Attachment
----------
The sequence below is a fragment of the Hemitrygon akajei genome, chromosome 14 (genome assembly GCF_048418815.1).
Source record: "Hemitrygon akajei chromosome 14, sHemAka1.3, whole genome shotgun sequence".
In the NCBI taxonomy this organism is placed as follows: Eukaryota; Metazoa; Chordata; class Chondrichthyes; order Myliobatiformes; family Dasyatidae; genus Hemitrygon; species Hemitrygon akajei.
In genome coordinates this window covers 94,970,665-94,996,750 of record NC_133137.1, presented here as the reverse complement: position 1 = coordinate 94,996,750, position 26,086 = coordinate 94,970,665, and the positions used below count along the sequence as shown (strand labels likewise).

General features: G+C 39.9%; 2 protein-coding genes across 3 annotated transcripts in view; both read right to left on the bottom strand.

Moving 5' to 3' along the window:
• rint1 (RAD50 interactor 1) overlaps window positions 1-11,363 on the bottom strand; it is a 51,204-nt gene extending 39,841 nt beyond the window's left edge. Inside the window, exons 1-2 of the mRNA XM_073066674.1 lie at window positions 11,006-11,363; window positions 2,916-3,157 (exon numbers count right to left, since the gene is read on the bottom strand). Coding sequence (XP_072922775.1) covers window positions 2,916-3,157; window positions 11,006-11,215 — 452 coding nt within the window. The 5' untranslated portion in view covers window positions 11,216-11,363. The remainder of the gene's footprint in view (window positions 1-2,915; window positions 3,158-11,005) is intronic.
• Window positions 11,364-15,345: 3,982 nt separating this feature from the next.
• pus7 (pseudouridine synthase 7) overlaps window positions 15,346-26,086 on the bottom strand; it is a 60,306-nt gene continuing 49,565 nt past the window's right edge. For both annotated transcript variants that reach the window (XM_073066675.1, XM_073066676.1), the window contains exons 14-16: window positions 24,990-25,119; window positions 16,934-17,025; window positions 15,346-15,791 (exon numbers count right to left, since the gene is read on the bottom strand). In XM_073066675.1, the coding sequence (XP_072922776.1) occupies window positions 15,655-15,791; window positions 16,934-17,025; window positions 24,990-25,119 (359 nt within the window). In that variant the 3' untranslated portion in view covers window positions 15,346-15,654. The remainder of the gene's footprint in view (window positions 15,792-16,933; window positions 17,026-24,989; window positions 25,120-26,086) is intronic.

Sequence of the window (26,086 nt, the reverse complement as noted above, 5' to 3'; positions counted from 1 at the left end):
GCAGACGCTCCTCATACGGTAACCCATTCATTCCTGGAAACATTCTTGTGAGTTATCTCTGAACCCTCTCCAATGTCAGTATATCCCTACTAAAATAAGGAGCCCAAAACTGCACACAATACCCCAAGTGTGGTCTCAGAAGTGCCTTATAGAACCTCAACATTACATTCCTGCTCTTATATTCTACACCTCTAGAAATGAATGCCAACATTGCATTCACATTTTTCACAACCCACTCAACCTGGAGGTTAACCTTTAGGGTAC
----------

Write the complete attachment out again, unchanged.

The sequence below is a fragment of the Hemitrygon akajei genome, chromosome 14 (genome assembly GCF_048418815.1).
Source record: "Hemitrygon akajei chromosome 14, sHemAka1.3, whole genome shotgun sequence".
In the NCBI taxonomy this organism is placed as follows: Eukaryota; Metazoa; Chordata; class Chondrichthyes; order Myliobatiformes; family Dasyatidae; genus Hemitrygon; species Hemitrygon akajei.
In genome coordinates this window covers 94,970,665-94,996,750 of record NC_133137.1, presented here as the reverse complement: position 1 = coordinate 94,996,750, position 26,086 = coordinate 94,970,665, and the positions used below count along the sequence as shown (strand labels likewise).

General features: G+C 39.9%; 2 protein-coding genes across 3 annotated transcripts in view; both read right to left on the bottom strand.

Moving 5' to 3' along the window:
• rint1 (RAD50 interactor 1) overlaps window positions 1-11,363 on the bottom strand; it is a 51,204-nt gene extending 39,841 nt beyond the window's left edge. Inside the window, exons 1-2 of the mRNA XM_073066674.1 lie at window positions 11,006-11,363; window positions 2,916-3,157 (exon numbers count right to left, since the gene is read on the bottom strand). Coding sequence (XP_072922775.1) covers window positions 2,916-3,157; window positions 11,006-11,215 — 452 coding nt within the window. The 5' untranslated portion in view covers window positions 11,216-11,363. The remainder of the gene's footprint in view (window positions 1-2,915; window positions 3,158-11,005) is intronic.
• Window positions 11,364-15,345: 3,982 nt separating this feature from the next.
• pus7 (pseudouridine synthase 7) overlaps window positions 15,346-26,086 on the bottom strand; it is a 60,306-nt gene continuing 49,565 nt past the window's right edge. For both annotated transcript variants that reach the window (XM_073066675.1, XM_073066676.1), the window contains exons 14-16: window positions 24,990-25,119; window positions 16,934-17,025; window positions 15,346-15,791 (exon numbers count right to left, since the gene is read on the bottom strand). In XM_073066675.1, the coding sequence (XP_072922776.1) occupies window positions 15,655-15,791; window positions 16,934-17,025; window positions 24,990-25,119 (359 nt within the window). In that variant the 3' untranslated portion in view covers window positions 15,346-15,654. The remainder of the gene's footprint in view (window positions 15,792-16,933; window positions 17,026-24,989; window positions 25,120-26,086) is intronic.

Sequence of the window (26,086 nt, the reverse complement as noted above, 5' to 3'; positions counted from 1 at the left end):
GCAGACGCTCCTCATACGGTAACCCATTCATTCCTGGAAACATTCTTGTGAGTTATCTCTGAACCCTCTCCAATGTCAGTATATCCCTACTAAAATAAGGAGCCCAAAACTGCACACAATACCCCAAGTGTGGTCTCAGAAGTGCCTTATAGAACCTCAACATTACATTCCTGCTCTTATATTCTACACCTCTAGAAATGAATGCCAACATTGCATTCACATTTTTCACAACCCACTCAACCTGGAGGTTAACCTTTAGGGTAC